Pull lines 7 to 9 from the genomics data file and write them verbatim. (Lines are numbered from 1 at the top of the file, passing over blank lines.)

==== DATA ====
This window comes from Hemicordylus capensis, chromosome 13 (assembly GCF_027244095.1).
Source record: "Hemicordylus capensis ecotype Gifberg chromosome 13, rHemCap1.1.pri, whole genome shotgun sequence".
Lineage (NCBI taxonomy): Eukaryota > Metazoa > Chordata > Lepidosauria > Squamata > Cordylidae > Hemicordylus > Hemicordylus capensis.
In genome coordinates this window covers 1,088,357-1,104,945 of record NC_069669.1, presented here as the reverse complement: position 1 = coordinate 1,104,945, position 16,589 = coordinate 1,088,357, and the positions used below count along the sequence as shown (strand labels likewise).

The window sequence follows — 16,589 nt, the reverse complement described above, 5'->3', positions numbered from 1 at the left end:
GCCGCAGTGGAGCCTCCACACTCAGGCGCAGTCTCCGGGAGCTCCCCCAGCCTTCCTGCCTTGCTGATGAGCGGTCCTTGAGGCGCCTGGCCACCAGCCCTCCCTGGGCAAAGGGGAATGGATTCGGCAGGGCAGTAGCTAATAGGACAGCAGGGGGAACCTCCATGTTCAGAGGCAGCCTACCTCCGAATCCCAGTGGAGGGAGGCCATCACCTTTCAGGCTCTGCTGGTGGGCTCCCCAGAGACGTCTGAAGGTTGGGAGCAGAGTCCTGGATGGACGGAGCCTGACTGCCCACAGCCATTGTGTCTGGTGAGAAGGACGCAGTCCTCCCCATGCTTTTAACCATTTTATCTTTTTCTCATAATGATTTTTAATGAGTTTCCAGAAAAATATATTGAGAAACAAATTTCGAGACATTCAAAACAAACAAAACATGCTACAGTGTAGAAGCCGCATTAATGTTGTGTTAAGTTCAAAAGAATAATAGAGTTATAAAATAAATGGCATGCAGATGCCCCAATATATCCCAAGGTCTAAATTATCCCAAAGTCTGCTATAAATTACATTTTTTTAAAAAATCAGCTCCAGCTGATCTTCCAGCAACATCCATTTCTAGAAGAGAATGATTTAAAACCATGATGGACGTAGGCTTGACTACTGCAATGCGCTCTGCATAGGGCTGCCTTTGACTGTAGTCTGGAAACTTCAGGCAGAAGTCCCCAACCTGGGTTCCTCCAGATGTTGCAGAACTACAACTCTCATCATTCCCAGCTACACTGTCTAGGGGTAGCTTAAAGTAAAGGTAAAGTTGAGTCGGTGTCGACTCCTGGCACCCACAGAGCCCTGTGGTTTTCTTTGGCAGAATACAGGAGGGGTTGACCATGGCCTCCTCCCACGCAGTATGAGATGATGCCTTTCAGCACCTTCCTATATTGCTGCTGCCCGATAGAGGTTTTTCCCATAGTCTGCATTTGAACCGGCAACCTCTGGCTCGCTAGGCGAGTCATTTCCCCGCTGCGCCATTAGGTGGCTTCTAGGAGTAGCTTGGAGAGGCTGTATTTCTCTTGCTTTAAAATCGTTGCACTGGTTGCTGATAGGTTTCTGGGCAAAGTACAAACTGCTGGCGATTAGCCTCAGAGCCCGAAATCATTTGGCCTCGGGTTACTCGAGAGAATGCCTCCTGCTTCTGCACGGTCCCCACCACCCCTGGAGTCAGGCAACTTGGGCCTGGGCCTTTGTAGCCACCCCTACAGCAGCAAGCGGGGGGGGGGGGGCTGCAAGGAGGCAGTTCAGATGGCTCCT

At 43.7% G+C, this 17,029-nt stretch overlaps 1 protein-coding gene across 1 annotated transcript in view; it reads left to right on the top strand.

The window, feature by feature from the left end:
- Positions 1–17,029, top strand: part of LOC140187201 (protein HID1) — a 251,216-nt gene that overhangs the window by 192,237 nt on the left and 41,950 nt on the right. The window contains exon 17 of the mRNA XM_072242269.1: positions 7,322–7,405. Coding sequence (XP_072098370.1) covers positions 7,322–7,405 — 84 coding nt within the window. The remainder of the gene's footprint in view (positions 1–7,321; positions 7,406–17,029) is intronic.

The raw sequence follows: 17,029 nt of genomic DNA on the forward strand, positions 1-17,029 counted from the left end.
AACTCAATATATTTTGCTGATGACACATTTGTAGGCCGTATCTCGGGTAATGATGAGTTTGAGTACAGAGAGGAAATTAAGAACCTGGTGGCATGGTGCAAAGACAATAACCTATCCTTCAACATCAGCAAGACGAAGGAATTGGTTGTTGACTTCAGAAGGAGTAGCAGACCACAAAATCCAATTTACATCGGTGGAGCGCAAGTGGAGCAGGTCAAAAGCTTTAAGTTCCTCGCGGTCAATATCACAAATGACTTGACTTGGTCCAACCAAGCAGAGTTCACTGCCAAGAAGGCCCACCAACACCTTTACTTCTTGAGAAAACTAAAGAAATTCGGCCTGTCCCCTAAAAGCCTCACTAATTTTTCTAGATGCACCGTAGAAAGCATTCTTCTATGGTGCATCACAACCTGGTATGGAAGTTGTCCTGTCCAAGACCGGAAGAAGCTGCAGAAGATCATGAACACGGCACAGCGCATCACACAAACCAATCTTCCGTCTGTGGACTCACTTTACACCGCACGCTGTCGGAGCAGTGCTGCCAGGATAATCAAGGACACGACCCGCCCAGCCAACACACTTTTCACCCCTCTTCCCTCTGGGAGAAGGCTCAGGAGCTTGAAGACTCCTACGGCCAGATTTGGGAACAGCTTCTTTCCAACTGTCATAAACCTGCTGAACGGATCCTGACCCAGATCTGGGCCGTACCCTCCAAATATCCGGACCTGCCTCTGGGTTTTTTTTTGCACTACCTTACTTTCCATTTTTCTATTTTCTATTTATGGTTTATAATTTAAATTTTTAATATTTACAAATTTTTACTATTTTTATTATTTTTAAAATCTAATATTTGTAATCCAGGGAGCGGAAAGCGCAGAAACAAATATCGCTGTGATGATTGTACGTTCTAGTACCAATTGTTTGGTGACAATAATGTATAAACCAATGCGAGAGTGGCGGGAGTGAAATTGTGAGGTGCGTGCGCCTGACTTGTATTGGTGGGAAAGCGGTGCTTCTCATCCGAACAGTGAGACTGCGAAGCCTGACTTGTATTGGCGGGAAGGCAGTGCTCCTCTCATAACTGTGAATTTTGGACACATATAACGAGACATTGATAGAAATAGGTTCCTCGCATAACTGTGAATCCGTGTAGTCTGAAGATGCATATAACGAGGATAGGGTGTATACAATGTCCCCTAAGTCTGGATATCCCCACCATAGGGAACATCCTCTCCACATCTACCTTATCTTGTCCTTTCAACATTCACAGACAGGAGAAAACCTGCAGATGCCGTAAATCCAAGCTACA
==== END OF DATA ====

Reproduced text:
At 43.7% G+C, this 17,029-nt stretch overlaps 1 protein-coding gene across 1 annotated transcript in view; it reads left to right on the top strand.

The window, feature by feature from the left end:
- Positions 1–17,029, top strand: part of LOC140187201 (protein HID1) — a 251,216-nt gene that overhangs the window by 192,237 nt on the left and 41,950 nt on the right. The window contains exon 17 of the mRNA XM_072242269.1: positions 7,322–7,405. Coding sequence (XP_072098370.1) covers positions 7,322–7,405 — 84 coding nt within the window. The remainder of the gene's footprint in view (positions 1–7,321; positions 7,406–17,029) is intronic.